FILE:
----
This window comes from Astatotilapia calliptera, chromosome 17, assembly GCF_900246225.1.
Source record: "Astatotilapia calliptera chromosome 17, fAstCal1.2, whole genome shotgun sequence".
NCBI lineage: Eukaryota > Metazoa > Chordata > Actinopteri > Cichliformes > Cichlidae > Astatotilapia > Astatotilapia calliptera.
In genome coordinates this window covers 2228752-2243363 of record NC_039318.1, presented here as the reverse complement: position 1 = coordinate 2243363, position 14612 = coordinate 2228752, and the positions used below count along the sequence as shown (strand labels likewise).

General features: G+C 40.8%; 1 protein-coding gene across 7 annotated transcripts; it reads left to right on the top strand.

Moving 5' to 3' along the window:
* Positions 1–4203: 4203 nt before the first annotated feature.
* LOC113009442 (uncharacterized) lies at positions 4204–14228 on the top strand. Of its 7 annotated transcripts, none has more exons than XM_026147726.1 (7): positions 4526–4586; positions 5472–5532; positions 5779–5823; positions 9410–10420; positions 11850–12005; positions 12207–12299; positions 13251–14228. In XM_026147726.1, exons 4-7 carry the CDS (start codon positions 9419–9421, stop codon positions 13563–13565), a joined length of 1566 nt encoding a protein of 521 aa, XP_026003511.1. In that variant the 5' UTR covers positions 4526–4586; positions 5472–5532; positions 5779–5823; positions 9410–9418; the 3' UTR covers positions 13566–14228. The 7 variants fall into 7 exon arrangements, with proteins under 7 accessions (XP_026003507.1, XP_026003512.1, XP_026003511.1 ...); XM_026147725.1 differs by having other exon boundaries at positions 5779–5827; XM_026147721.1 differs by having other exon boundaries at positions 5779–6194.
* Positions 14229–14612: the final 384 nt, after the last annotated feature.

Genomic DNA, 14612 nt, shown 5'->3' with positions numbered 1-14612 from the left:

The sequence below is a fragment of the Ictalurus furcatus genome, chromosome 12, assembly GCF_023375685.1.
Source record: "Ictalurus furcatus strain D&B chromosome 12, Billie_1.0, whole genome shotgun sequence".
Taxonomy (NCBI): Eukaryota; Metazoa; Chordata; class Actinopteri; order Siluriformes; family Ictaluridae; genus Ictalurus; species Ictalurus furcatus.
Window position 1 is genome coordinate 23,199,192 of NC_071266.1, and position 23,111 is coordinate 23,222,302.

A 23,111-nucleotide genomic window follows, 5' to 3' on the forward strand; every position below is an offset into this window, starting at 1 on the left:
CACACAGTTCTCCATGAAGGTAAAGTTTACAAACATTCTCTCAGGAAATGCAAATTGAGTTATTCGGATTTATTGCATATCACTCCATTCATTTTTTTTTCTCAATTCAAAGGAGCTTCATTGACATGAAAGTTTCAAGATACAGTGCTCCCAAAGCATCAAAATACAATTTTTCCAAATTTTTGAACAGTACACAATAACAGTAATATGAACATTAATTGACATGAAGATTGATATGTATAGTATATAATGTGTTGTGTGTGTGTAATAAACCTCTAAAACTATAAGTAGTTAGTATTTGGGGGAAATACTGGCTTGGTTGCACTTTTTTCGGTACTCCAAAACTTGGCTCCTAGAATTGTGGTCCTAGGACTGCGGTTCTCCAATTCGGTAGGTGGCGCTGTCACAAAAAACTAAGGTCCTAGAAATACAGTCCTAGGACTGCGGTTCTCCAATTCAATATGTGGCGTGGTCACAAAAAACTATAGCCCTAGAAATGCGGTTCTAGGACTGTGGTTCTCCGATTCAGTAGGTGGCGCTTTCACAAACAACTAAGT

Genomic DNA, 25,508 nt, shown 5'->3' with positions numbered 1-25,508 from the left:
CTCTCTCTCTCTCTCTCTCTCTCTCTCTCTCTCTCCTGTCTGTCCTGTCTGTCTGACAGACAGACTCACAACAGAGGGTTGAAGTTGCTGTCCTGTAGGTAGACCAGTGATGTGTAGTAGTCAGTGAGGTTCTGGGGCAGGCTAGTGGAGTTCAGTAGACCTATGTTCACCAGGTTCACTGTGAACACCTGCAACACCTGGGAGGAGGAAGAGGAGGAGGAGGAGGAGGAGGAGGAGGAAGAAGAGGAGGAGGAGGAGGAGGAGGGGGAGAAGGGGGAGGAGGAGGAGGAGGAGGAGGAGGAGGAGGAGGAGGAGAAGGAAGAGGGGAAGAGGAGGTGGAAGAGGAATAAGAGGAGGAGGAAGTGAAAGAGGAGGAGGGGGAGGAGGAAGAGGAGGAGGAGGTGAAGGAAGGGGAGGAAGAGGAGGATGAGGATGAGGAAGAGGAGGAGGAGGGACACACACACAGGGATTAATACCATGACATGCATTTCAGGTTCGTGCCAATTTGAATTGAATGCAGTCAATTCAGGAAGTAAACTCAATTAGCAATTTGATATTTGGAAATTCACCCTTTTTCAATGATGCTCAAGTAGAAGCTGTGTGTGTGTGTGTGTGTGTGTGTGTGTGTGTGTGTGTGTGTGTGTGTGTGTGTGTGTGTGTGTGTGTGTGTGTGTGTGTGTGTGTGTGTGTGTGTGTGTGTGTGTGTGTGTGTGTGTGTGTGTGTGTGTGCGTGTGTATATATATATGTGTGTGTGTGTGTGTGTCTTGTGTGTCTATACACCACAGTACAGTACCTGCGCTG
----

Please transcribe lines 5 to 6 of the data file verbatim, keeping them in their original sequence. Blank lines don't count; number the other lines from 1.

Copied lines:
General features: G+C 40.8%; 1 protein-coding gene across 7 annotated transcripts; it reads left to right on the top strand.

Moving 5' to 3' along the window: